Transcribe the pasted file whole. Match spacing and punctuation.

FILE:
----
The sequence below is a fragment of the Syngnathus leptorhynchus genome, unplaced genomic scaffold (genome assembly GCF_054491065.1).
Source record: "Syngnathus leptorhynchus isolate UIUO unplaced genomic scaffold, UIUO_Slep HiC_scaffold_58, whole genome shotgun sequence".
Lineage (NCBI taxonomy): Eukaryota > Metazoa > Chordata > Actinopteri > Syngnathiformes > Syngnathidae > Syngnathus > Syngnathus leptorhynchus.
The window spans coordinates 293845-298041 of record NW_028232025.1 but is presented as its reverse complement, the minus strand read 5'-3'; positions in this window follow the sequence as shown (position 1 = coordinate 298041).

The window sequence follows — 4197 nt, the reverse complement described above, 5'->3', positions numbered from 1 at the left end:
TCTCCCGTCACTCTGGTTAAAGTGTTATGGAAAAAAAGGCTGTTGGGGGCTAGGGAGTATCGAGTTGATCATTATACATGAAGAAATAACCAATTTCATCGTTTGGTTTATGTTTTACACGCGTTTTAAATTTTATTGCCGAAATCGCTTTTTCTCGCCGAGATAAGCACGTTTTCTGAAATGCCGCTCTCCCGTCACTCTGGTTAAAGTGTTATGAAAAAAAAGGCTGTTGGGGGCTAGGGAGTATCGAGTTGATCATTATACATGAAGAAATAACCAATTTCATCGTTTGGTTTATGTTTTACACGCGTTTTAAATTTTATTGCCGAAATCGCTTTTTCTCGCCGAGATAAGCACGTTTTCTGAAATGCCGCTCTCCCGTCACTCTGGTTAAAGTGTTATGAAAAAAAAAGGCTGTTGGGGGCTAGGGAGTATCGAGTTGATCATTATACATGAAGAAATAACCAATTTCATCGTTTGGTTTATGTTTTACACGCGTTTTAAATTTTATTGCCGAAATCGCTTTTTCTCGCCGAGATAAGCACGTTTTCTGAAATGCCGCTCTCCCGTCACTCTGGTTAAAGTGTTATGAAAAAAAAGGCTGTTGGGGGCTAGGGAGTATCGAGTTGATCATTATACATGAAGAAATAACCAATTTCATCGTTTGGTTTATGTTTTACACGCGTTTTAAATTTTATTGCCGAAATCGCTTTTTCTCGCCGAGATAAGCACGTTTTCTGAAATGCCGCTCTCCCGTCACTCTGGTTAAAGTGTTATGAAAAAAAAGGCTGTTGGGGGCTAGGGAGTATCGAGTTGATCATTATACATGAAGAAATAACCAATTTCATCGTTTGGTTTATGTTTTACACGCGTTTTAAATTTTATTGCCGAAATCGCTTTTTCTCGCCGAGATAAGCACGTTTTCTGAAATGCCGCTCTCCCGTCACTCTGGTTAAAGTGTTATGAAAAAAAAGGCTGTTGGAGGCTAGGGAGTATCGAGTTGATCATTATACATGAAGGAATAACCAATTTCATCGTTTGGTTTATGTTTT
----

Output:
The sequence below is a fragment of the Syngnathus leptorhynchus genome, unplaced genomic scaffold (genome assembly GCF_054491065.1).
Source record: "Syngnathus leptorhynchus isolate UIUO unplaced genomic scaffold, UIUO_Slep HiC_scaffold_58, whole genome shotgun sequence".
Lineage (NCBI taxonomy): Eukaryota > Metazoa > Chordata > Actinopteri > Syngnathiformes > Syngnathidae > Syngnathus > Syngnathus leptorhynchus.
The window spans coordinates 293845-298041 of record NW_028232025.1 but is presented as its reverse complement, the minus strand read 5'-3'; positions in this window follow the sequence as shown (position 1 = coordinate 298041).

The window sequence follows — 4197 nt, the reverse complement described above, 5'->3', positions numbered from 1 at the left end:
TCTCCCGTCACTCTGGTTAAAGTGTTATGGAAAAAAAGGCTGTTGGGGGCTAGGGAGTATCGAGTTGATCATTATACATGAAGAAATAACCAATTTCATCGTTTGGTTTATGTTTTACACGCGTTTTAAATTTTATTGCCGAAATCGCTTTTTCTCGCCGAGATAAGCACGTTTTCTGAAATGCCGCTCTCCCGTCACTCTGGTTAAAGTGTTATGAAAAAAAAGGCTGTTGGGGGCTAGGGAGTATCGAGTTGATCATTATACATGAAGAAATAACCAATTTCATCGTTTGGTTTATGTTTTACACGCGTTTTAAATTTTATTGCCGAAATCGCTTTTTCTCGCCGAGATAAGCACGTTTTCTGAAATGCCGCTCTCCCGTCACTCTGGTTAAAGTGTTATGAAAAAAAAAGGCTGTTGGGGGCTAGGGAGTATCGAGTTGATCATTATACATGAAGAAATAACCAATTTCATCGTTTGGTTTATGTTTTACACGCGTTTTAAATTTTATTGCCGAAATCGCTTTTTCTCGCCGAGATAAGCACGTTTTCTGAAATGCCGCTCTCCCGTCACTCTGGTTAAAGTGTTATGAAAAAAAAGGCTGTTGGGGGCTAGGGAGTATCGAGTTGATCATTATACATGAAGAAATAACCAATTTCATCGTTTGGTTTATGTTTTACACGCGTTTTAAATTTTATTGCCGAAATCGCTTTTTCTCGCCGAGATAAGCACGTTTTCTGAAATGCCGCTCTCCCGTCACTCTGGTTAAAGTGTTATGAAAAAAAAGGCTGTTGGGGGCTAGGGAGTATCGAGTTGATCATTATACATGAAGAAATAACCAATTTCATCGTTTGGTTTATGTTTTACACGCGTTTTAAATTTTATTGCCGAAATCGCTTTTTCTCGCCGAGATAAGCACGTTTTCTGAAATGCCGCTCTCCCGTCACTCTGGTTAAAGTGTTATGAAAAAAAAGGCTGTTGGAGGCTAGGGAGTATCGAGTTGATCATTATACATGAAGGAATAACCAATTTCATCGTTTGGTTTATGTTTT